Monday, January 16, 2006

the irish shooting cake

long-time readers, i think you know me fairly well by now: if i'm going to make a thing, it has to be the most awesome and authentic version of the thing. thus with the soda bread from the day before yesterday.

not being irish, i don't have extensive soda bread making experience. in fact, i think i've made the usual buttermilk-currants-'n-caraway-seed type soda bread exactly twice in my life.

this is partially because i'm no big seed fan, and partially because soda bread doesn't keep well at all. however, my boss is irish, loves soda bread, and has a fantastic recipe that comes to him from his great-aunt who was born in eire.

she probably got this recipe from her grandmother, who, most importantly, taught her how to make it with a light hand, so it turns out light and somewhat delicate. and the great-aunt apparently transmitted this secret to my boss somehow. . .

every year on st. patrick's day he appears with a loaf of this wonderful, tender round and all my colleagues descend upon it like a pack of wolves. it seems everyone in nyc loves soda bread, but a well-made loaf is hard to find!

so why would i replicate what he already has so perfectly? thus, i went to elizabeth david's english bread book to discover an authentic and lesser known soda bread type.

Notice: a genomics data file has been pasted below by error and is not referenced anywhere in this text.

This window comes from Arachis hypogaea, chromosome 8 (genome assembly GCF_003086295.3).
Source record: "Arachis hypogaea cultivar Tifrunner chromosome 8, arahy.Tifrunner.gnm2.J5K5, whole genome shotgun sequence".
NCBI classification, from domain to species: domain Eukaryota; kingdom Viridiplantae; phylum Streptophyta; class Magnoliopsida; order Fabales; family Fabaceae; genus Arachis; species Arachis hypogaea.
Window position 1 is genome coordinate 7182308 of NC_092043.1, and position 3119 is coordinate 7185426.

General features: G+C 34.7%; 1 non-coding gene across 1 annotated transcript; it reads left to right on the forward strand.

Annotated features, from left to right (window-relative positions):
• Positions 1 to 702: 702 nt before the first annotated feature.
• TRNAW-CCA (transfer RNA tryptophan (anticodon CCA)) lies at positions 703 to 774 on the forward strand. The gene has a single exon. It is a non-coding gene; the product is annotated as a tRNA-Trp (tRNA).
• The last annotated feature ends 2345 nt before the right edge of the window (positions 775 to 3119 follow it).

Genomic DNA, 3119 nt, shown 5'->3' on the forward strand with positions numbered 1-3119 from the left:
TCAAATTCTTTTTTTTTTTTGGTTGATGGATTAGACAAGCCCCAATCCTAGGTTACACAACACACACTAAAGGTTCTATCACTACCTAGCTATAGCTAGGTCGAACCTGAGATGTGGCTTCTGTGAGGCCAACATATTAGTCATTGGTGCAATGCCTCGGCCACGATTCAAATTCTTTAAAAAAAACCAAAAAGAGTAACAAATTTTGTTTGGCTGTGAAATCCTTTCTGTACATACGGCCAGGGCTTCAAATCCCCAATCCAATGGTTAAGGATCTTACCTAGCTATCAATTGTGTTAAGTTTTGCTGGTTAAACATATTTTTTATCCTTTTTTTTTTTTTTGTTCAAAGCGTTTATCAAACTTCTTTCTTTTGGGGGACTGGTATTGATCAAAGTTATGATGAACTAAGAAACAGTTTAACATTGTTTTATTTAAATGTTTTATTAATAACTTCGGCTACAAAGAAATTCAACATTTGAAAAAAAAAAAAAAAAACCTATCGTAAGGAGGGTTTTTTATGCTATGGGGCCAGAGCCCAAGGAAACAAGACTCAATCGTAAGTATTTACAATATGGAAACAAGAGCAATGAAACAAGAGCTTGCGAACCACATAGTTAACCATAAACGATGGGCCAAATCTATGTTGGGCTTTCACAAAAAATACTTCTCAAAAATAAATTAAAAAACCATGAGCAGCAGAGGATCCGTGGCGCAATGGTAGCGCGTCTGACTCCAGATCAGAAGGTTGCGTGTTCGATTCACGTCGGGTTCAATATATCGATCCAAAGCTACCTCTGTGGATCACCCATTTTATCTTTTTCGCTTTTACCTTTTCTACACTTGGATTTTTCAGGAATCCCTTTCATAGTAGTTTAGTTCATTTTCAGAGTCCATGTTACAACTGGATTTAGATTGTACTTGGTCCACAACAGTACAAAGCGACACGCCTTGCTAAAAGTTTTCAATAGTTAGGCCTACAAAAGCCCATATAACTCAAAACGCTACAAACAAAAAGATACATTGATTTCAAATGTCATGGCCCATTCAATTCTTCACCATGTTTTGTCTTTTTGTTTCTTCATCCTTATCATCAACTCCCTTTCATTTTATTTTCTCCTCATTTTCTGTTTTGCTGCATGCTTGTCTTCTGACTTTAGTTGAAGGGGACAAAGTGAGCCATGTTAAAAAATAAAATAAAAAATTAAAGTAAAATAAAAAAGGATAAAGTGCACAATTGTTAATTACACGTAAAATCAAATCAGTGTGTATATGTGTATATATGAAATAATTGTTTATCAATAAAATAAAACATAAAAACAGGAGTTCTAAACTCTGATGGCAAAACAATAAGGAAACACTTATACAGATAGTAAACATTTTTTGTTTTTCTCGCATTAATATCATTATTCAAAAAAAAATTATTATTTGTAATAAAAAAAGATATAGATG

whereupon i find the shooting cake (round soda breads, it seems, are called cakes in ireland, as in "cake of bread;" cut a cake in quarters, and you have 4 "farls"). david cites a recipe from ulster, which she found in a collection dated 1946.

it calls for all kinds of scrumptious things, like irish wholemeal flour, waaay too much real irish butter, big golden sultanas (not that you can actually find real turkish sultanas in the u.s.a.), and lots of demerara sugar. how could one go wrong with something that looks like a giant raisin cookie recipe?

in her usual way, david gives the original historic recipe, her opinion of the ingredients, the original technique of the recipe, and then her 1977 adaptation of the technique for modern ovens and methods -- not too many of us will nowadays find the original instructions for baking in a peat stove helpful -- altho' she will on occasion say, "make it the way they did in the 17th cent., that's still sensible."

sometimes ms. david does forget that not everyone has her encyclopedic knowledge or apparently vast array of antique cooking equipment -- reading david soon brings you to the conclusion that there's no surviving cookbook from the 11th cent. onward that she hasn't studied like the talmud. . .